she paid utilities directly to the utility companies,
Angelene allegedly showed Ms. Williams copies of the utility
bills paid in full. (Id. ¶ 10). The fourth
amended complaint refers to a hearing – apparently
regarding the repossession action referenced above –
that was scheduled for the following week on July 8, 2011.
(See Id . ¶ 11). Lena called Matthew Moore, who
Plaintiffs allege served as Defendant’s counsel, to
discuss Angelene’s rent payment history. During the
July 6 phone call, Lena and Mr. Moore disputed whether
Angelene owed money for rent or utilities, and Mr. Moore did
not follow up with Plaintiffs to resolve the issue.
(Id. ¶ 12).
19, Defendant allegedly demanded that Angelene pay $795.11
more than the amount called for in the rental agreement.
“Three days later . . ., [Defendant] demand[ed] [that]
Angelene pay $1, 928 over the agreed rental amount. Lena
already overpaid July rent and refused [to] pay any more of
the extorted rental amount.” (Id. ¶ 13).
Plaintiffs contend that, subsequently, they lodged complaints
with the “Equity Residential Corporate office, HUD fair
housing authority[, ] and [t]he Equal Rights Center. One
month later, Equity Residential served  Angelene with a
Notice to Quit.” (Id. ¶ 14). The fourth
amended complaint sets forth no facts regarding the
resolution of Plaintiffs’ communications with
Defendant, the United States Department of Housing and Urban
Development (“HUD”), or the Equal Rights Center.
Furthermore, the pleading is devoid of allegations concerning
the Notice to Quit.
contend that, from June to October 2012, “[D]efendant
credited Angelene over $3, 000. In November, [Defendant]
reversed the credit and overcharged [Angelene] another $300.
Defendant continued to harass Angelene  after she
requested reasonable accommodations.” (Id.
¶ 15). That month, a property manager paid Angelene a
visit at her apartment unit. Although she requested that the
property manager leave, he did not; he allegedly spoke loudly
about Angelene’s private information within earshot of
her neighbors. Plaintiff lodged additional complaints with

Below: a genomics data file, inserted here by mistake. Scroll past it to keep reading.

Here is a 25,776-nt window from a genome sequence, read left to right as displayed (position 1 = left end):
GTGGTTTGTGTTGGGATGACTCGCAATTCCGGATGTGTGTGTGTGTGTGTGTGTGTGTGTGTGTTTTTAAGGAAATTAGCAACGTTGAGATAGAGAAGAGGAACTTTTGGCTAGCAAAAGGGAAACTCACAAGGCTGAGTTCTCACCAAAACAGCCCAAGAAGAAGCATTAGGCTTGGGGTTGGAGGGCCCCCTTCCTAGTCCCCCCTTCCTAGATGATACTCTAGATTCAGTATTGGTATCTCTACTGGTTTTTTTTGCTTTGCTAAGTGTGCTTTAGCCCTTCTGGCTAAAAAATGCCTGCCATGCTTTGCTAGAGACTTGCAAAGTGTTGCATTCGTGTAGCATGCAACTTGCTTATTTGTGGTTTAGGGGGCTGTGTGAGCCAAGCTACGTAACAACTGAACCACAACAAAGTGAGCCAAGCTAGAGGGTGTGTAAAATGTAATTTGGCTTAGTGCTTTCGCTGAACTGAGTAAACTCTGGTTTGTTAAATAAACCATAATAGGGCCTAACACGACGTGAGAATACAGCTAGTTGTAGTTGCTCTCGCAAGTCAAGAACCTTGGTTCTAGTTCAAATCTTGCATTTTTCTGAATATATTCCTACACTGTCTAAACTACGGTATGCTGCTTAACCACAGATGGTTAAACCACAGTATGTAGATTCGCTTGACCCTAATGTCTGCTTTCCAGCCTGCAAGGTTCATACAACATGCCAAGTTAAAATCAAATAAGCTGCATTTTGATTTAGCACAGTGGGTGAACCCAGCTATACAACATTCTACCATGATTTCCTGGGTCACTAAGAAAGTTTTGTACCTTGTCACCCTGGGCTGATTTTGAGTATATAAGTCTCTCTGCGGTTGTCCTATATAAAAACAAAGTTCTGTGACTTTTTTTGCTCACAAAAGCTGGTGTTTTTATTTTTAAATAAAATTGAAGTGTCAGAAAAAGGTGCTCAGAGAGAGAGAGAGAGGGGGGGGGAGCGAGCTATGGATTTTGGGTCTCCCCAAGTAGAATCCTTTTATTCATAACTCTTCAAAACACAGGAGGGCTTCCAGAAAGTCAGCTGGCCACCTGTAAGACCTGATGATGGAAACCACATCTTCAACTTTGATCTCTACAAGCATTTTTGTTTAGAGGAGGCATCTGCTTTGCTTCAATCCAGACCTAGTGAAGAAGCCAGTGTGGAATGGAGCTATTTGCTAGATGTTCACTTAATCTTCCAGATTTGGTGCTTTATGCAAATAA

the Equity Residential corporate office and HUD. The
complaint concludes that the “property manager decided
it would be easier to evict Angelene  [than] to comply with
the [ADA].” (Id.).
assert that Angelene’s apartment unit was subsidized
from at least May 2012 to May 2013 by HUD’s Section 8,
which is the Housing Choice Voucher Program, as well as by
the Montgomery County Moderately Priced Dwelling Unit
(“MPDU”) Program. According to Plaintiffs,
Defendant benefited from the tax incentives offered by these
government programs but “failed to abide [by] the
regulations.” (Id. ¶ 16). At some point,
Angelene lodged complaints with the director of the
“Maryland Housing Authority” regarding
Defendant’s “refus[al] to follow HUD regulations
or [MPDU] regulations.” (Id.). Plaintiffs
Defendant failed to contact both agencies for approval before
raising rent. In [the summer and fall] of 2012, Property
Manager refused to comply with Angelene[’s] request to
communicate with her disability aid or provide documents, so
he tried to trick [her] into signing a digital acceptance
contract without seeing or explaining all the terms. He
refused to allow Angelene to see a full lease. When
Angelene’s caretaker questioned the management team
about the overcharge, they continued to state, [“We
are] looking into it.” When Lena requested the full
lease, [Mr. Moffett] said everything is “digital
now.” Lena wrote several [faxes and e-mails] to the
corporate office complaining about the discrimination.
However, these letters were being ignored by the corporate
(Id.). In a phone conversation on December 18, 2012,
Plaintiffs asked Mr. Moffett “why Angelene [was] being
charge[d] $2, 313.00 – [$500.00] more than the most
expensive one-bedroom in the building.” (Id.
¶ 17). Mr. Moffett allegedly conceded that Angelene did
not owe money to Defendant and that the Notice to Quit was
not related to money owed. Plaintiffs assert that the large
increase in monthly rent – they assert that rent
increased by 2, 797.56%, a statistic that is not borne out by
the figures set forth in the fourth amended complaint –
“proves [D]efendant was discriminating against
Angelene.” (Id.). Plaintiffs further aver that
Angelene’s rent was raised without informing HUD or the
MDPU program. There are no allegations, however, that
Plaintiffs paid the increased rent in 2012 or 2013.
evicted Angelene in June 2013 because she “complained
about not receiving the accommodations request,
that all communication  be in writing.” (Id.